Hang Your Heads Low, Media People

Here we are, just a few days away from the election that has dictated media coverage for the last year. We have seen the two leading candidates log the highest unfavorable ratings among registered voters in recent memory. Between Donald Trump's rude and crude remarks regarding just about everything and Hillary Clinton's e-mail problems and other alleged sins, the American public deserves better. How do we get that, you ask? Very simple: let third party candidates step up.

The only problem is that third party candidates need media coverage because they don't have the big slush funds that the traditional candidates have. It is well known that Trump has had a virtual free ride in the media since he announced his candidacy for president. It has been a feeding frenzy of media attempting to land him for interviews every day. Even cable news programs within the same company have been fighting with one another over "his majesty's" availability.

I have been air-checking the mainstream network news products every night. Likewise for the cable news channels and print media. Where is the coverage for the other candidates? I sit in front of my television set and wait and wait and wait for coverage that never arrives. Except for Libertarian candidate Gary Johnson suffering from "foot in mouth disease" on two occasions, his candidacy has gone unnoticed. You can also forget Green Party candidate Jill Stein. She also has received little or no coverage. Despite that, they have been pulling some very respectable numbers. Could they win? Probably not, but if there was ever a time to showcase other campaigns this is it.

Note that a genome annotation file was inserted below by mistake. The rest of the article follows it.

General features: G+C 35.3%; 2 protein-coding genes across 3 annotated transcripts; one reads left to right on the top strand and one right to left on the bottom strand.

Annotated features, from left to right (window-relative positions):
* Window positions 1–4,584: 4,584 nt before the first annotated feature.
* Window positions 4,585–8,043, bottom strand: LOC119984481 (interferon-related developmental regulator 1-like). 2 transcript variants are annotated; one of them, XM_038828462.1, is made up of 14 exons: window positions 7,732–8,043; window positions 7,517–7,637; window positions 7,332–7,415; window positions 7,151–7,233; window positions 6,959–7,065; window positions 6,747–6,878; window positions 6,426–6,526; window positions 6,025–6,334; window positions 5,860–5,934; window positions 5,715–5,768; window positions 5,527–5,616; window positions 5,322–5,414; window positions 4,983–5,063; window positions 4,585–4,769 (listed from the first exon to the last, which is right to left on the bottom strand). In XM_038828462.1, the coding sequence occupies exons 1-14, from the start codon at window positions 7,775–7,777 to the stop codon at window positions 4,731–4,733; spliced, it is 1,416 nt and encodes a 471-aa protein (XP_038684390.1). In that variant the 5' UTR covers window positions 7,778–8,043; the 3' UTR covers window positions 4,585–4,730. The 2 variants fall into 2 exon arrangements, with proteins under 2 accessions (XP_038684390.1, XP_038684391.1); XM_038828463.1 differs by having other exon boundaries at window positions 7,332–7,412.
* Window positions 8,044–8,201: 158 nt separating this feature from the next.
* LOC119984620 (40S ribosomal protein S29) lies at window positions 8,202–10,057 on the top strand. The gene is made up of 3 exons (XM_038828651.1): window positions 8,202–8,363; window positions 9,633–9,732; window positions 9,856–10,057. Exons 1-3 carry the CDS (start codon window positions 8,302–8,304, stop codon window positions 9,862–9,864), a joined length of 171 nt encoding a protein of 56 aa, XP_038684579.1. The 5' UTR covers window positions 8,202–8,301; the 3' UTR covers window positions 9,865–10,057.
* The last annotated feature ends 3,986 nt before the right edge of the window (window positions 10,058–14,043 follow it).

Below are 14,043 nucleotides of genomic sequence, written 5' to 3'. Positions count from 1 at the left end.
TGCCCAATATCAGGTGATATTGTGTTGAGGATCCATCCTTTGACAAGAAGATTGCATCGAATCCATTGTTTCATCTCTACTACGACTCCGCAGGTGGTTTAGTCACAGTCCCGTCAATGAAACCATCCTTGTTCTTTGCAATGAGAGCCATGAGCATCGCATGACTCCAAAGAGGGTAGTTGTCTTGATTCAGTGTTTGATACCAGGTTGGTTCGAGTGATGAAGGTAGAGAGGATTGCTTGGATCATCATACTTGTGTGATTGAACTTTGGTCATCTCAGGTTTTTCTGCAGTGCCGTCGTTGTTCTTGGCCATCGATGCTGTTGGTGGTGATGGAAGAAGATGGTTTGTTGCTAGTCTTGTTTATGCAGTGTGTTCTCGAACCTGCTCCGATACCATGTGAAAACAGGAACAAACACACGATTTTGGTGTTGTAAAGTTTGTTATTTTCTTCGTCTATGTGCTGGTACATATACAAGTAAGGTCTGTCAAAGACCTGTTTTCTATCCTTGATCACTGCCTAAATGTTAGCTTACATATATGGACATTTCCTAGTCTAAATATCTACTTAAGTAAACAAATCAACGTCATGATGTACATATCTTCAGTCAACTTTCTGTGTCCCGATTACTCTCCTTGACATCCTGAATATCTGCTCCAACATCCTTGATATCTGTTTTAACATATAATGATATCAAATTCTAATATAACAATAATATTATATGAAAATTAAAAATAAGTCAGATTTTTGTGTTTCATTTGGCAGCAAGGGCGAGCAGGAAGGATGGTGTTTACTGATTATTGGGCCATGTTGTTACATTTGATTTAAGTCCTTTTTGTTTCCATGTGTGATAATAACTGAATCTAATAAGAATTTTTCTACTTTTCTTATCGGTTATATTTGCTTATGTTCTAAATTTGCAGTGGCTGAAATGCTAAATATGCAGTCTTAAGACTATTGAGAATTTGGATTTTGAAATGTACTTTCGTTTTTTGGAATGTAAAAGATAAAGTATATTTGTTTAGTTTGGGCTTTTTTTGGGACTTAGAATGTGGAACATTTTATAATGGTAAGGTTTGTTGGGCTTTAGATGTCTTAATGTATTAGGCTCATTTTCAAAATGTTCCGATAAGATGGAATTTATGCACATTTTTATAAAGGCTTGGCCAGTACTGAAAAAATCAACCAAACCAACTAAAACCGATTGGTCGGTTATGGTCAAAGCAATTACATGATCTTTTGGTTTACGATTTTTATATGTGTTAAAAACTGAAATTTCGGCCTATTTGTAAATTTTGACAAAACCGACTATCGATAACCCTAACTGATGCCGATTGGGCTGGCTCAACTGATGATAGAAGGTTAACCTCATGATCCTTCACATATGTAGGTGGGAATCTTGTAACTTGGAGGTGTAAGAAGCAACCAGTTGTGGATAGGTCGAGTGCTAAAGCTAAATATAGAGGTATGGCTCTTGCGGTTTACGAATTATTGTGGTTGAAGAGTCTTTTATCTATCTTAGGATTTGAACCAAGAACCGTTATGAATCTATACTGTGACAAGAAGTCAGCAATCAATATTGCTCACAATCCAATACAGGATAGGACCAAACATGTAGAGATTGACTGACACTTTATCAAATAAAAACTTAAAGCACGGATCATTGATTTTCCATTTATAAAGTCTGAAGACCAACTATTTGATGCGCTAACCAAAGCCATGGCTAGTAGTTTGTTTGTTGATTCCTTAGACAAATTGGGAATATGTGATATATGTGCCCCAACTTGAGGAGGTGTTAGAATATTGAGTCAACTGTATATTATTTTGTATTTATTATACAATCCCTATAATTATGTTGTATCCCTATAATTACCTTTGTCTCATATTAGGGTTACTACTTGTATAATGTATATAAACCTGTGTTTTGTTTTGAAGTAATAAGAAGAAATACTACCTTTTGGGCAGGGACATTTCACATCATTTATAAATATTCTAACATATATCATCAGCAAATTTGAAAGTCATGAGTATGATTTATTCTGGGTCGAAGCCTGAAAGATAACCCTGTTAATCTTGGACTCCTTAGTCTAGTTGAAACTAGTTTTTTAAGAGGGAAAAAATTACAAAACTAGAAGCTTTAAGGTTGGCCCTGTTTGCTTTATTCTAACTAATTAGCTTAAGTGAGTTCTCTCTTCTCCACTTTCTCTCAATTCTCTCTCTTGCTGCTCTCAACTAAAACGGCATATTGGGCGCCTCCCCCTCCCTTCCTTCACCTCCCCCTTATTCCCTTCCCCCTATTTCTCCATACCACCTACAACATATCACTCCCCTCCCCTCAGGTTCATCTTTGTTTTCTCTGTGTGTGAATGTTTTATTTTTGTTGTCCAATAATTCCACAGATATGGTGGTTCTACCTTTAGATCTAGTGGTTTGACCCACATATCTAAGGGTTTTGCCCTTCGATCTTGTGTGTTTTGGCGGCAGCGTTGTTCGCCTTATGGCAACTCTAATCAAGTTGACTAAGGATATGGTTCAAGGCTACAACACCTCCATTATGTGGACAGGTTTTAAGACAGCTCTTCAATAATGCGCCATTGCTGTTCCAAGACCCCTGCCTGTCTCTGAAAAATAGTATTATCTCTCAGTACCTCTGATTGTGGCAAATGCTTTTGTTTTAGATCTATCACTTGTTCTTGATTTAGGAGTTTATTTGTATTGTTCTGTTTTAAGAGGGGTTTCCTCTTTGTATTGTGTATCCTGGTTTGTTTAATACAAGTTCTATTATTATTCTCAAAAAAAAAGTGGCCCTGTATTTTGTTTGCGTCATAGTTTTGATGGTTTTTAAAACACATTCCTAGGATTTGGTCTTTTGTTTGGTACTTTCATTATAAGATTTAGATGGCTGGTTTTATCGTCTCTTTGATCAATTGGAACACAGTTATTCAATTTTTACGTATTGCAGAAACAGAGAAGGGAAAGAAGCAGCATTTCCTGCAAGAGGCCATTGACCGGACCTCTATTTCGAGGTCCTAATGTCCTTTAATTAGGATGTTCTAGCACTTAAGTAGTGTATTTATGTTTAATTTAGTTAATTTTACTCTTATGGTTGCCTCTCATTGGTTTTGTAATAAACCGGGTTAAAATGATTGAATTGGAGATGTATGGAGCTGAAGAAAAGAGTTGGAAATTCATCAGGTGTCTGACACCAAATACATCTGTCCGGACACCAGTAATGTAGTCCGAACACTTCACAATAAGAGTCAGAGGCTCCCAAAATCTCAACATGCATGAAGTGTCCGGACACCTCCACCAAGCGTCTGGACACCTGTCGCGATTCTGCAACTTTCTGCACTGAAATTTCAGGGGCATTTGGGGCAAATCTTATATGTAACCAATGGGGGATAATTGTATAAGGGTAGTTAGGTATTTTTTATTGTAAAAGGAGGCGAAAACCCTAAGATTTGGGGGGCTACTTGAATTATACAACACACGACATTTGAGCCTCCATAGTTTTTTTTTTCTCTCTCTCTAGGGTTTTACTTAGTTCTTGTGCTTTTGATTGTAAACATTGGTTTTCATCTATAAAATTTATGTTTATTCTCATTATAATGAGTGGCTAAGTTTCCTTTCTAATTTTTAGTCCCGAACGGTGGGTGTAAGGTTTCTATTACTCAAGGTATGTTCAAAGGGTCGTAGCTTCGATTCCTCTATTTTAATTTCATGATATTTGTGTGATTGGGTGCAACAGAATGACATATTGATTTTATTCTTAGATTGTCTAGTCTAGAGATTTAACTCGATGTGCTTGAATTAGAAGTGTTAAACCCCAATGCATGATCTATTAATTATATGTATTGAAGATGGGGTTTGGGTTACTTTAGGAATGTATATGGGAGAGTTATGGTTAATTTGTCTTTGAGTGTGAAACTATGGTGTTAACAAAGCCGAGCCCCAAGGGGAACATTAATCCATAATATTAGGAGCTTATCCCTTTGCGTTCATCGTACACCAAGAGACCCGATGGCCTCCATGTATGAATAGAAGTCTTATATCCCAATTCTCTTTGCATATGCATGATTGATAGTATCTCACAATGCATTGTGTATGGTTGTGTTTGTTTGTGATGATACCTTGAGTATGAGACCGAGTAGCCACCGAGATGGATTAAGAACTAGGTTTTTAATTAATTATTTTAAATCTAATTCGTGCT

In 1992, third party candidate Ross Perot was running at 39 percent for a while, ahead of Bush and Clinton. That was primarily because he was enjoying media attention. Both Johnson and Bill Weld (running as Johnson's V.P.) are former governors with strong political backgrounds. Don't the American voters deserve to hear from them?

As a broadcast journalist for almost 30 years, I can remember a time when we made an effort to cover all sides with, at least, proportional coverage. Yes, there is a problem of time and space, and you can't cover every small, fragmented party, but you can cover the formidable ones.

I am embarrassed to call myself a former journalist but I am more embarrassed for those in the business now who continue to forget their public duty. I guess covering third party candidates isn't good for ratings or the bottom line. Walker Cronkite would be rolling over in his grave.

It is the public duty of journalists to cover political events accurately and make sure a variety of perspectives are heard. If the media ceases to do its job of informing the public, our democracy will fall apart.